Neighborhood Sanitation and Infant Mortality
In this paper, we shed new light on a long-standing puzzle: In India, Muslim children are substantially more likely than Hindu children to survive to their first birthday, even though Indian Muslims have lower wealth, consumption, educational attainment, and access to state services. Contrary to the prior literature, we show that the observed mortality advantage accrues not to Muslim households themselves but rather to their neighbors, who are also likely to be Muslim. Investigating mechanisms, we provide a collage of evidence suggesting externalities due to poor sanitation are a channel linking the religious composition of neighborhoods to infant mortality.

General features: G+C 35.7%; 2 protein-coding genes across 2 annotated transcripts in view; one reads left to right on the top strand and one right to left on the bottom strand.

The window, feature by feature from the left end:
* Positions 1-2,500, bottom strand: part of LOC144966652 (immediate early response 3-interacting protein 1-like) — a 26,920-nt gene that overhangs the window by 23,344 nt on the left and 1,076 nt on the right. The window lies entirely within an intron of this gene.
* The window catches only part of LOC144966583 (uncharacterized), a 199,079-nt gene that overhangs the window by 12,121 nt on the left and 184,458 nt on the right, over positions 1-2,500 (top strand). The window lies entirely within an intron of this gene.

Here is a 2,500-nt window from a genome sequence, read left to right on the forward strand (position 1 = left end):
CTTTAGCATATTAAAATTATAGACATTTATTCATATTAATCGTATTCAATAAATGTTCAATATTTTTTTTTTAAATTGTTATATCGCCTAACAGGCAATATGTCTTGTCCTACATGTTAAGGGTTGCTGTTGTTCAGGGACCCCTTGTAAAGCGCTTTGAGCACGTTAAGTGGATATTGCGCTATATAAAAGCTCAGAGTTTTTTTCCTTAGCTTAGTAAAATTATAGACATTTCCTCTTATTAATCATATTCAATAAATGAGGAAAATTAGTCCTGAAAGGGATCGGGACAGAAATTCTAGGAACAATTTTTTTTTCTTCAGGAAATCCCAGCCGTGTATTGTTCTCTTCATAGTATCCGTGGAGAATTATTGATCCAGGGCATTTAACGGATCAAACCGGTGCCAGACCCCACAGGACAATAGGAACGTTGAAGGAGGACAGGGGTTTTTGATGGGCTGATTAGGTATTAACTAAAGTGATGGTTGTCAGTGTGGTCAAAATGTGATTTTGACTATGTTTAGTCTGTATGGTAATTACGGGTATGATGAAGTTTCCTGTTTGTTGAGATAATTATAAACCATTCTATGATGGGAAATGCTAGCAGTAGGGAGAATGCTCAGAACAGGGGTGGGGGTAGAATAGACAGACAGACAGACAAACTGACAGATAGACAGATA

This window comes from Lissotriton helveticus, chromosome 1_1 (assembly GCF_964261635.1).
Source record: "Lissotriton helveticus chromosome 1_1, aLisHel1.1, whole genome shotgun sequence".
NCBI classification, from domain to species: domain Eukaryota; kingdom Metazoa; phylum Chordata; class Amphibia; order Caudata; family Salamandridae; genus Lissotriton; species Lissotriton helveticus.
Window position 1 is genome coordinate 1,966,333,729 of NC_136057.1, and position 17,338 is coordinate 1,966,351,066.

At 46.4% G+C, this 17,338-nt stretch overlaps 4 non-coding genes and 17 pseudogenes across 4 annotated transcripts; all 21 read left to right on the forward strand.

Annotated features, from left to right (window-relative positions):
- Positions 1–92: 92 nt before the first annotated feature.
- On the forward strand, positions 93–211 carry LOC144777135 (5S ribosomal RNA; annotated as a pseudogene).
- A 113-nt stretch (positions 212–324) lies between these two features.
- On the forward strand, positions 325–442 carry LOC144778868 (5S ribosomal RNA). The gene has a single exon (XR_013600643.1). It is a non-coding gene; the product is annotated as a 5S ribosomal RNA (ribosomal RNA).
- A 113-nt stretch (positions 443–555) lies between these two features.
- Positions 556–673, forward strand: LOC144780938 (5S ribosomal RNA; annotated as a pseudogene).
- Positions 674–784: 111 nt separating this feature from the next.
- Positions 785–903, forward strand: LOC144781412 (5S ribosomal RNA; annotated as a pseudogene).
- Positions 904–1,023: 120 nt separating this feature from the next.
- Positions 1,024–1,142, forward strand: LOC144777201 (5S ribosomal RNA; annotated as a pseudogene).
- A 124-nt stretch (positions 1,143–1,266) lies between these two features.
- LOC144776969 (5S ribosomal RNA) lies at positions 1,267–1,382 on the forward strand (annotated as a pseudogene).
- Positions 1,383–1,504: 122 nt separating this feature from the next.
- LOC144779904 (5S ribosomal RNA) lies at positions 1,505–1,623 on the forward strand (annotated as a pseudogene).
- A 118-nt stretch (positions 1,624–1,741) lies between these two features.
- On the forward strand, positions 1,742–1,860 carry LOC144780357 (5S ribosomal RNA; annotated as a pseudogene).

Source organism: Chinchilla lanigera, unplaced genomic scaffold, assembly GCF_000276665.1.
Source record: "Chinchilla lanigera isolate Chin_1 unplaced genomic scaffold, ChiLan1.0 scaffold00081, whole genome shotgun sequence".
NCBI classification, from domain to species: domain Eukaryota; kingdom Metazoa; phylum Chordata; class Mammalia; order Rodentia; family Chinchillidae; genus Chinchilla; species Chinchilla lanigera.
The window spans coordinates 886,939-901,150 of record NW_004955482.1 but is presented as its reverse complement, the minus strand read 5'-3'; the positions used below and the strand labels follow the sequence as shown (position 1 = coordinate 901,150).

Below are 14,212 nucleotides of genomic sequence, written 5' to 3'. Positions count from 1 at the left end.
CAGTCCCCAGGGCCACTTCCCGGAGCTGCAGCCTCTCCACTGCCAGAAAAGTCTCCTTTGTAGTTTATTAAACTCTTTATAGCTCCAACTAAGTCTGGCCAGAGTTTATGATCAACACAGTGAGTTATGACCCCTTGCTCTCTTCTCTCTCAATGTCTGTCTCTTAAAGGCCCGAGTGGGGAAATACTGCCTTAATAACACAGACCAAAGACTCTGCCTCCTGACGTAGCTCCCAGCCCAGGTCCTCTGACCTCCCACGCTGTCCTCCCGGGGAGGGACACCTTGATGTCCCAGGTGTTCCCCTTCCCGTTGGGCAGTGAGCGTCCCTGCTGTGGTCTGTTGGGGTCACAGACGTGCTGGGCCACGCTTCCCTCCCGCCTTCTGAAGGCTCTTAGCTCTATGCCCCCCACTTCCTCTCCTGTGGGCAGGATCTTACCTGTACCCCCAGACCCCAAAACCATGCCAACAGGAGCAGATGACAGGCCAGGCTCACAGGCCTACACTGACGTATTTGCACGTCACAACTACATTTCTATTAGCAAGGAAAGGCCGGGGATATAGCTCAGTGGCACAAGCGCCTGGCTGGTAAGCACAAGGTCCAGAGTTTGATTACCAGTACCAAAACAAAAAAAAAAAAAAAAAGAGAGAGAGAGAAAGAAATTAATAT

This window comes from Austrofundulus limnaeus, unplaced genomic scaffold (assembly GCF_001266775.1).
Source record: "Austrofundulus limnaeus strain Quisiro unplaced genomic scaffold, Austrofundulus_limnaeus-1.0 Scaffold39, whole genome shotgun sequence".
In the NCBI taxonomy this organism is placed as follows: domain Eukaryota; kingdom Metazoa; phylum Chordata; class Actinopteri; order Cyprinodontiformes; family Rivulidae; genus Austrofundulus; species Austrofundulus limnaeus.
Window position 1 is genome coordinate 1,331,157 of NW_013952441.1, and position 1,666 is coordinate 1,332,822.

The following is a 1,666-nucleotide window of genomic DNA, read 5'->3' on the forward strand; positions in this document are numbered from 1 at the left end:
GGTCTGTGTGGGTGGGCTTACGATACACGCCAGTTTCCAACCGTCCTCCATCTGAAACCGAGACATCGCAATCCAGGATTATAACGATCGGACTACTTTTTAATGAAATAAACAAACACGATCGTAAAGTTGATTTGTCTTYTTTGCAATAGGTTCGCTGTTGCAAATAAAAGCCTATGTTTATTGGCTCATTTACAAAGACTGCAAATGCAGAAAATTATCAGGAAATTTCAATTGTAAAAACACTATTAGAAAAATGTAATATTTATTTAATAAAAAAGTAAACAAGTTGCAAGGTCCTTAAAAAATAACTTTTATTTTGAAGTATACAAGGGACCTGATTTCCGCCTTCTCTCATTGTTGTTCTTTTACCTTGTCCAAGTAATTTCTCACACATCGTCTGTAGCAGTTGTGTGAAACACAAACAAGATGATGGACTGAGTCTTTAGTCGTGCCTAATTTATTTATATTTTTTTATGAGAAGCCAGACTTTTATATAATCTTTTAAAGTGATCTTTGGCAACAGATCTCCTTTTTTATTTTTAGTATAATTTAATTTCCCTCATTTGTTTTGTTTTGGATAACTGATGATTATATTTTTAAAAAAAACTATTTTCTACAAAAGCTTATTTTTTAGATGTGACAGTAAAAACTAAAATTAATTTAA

Document Object Identifier (DOI): 10.3386/w21184
Published: Michael Geruso & Dean Spears, 2018. "Neighborhood Sanitation and Infant Mortality," American Economic Journal: Applied Economics, vol 10(2), pages 125-162. citation courtesy of
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